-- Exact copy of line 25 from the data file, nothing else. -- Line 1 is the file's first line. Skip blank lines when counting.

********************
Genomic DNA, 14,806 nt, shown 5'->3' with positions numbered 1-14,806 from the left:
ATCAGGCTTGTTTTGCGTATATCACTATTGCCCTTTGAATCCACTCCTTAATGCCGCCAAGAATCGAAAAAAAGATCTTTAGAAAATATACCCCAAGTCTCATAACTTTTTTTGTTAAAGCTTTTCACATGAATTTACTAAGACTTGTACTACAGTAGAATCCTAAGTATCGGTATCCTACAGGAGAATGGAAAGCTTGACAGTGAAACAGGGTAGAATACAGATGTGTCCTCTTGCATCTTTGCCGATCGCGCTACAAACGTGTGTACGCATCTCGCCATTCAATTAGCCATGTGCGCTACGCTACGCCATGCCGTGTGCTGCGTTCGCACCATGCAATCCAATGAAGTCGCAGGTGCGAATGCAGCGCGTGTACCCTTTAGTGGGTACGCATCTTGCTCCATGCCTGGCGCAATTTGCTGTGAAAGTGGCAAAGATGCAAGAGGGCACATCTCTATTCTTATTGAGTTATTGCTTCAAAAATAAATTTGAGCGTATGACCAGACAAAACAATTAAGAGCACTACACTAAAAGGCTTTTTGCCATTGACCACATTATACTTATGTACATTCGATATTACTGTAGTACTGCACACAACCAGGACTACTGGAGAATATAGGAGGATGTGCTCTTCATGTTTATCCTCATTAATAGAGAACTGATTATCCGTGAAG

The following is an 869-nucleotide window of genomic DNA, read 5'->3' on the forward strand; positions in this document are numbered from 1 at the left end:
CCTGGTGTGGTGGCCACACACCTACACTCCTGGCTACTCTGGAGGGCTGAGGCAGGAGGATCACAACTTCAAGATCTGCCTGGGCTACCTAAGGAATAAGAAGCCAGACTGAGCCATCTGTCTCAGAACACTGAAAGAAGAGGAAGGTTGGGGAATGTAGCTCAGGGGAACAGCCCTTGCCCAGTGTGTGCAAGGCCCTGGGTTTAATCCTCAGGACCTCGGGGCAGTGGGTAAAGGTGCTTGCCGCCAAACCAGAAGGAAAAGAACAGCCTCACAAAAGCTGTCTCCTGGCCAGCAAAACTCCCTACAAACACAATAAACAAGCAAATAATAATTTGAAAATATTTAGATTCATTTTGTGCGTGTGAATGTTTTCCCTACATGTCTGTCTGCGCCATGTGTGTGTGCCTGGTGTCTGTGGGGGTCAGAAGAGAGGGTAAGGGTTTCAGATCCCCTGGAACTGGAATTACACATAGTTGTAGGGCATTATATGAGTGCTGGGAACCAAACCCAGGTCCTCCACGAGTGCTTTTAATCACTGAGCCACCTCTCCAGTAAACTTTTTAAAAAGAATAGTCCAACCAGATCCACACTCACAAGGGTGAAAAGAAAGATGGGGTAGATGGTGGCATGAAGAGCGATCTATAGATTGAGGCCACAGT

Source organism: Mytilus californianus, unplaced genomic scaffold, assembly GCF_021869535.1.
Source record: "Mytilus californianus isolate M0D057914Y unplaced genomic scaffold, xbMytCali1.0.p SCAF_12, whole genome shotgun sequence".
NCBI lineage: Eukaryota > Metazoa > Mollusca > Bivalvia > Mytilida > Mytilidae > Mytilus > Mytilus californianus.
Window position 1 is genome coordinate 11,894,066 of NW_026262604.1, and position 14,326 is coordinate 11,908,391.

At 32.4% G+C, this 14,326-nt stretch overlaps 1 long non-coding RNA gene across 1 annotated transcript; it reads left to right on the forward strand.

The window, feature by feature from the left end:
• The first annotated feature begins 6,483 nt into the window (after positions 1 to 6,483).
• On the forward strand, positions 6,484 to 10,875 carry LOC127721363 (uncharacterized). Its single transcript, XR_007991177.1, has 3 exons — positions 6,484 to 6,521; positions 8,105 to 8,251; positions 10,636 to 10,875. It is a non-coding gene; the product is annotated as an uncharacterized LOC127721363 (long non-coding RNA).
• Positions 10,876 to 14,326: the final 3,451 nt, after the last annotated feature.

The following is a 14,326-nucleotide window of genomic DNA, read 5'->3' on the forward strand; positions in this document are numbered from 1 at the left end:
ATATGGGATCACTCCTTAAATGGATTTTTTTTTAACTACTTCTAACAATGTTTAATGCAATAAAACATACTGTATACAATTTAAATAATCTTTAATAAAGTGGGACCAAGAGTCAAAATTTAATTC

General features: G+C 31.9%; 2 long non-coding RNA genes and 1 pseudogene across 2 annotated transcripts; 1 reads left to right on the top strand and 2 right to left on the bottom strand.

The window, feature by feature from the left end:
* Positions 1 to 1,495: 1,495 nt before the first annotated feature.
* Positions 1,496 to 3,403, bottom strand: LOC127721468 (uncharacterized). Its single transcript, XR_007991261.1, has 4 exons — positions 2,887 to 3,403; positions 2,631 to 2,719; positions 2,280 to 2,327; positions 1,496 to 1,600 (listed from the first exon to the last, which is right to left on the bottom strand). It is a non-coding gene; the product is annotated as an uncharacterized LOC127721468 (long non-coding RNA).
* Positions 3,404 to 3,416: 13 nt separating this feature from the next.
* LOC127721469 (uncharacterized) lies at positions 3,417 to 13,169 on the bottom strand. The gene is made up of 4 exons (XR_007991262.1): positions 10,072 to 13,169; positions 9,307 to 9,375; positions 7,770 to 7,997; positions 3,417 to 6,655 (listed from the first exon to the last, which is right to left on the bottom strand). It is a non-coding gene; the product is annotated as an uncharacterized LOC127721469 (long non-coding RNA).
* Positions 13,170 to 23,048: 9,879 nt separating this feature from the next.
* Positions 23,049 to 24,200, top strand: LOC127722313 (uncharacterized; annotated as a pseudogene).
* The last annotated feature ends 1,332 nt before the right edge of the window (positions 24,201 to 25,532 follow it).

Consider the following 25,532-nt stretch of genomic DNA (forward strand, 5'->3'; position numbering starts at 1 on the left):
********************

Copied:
Consider the following 25,532-nt stretch of genomic DNA (forward strand, 5'->3'; position numbering starts at 1 on the left):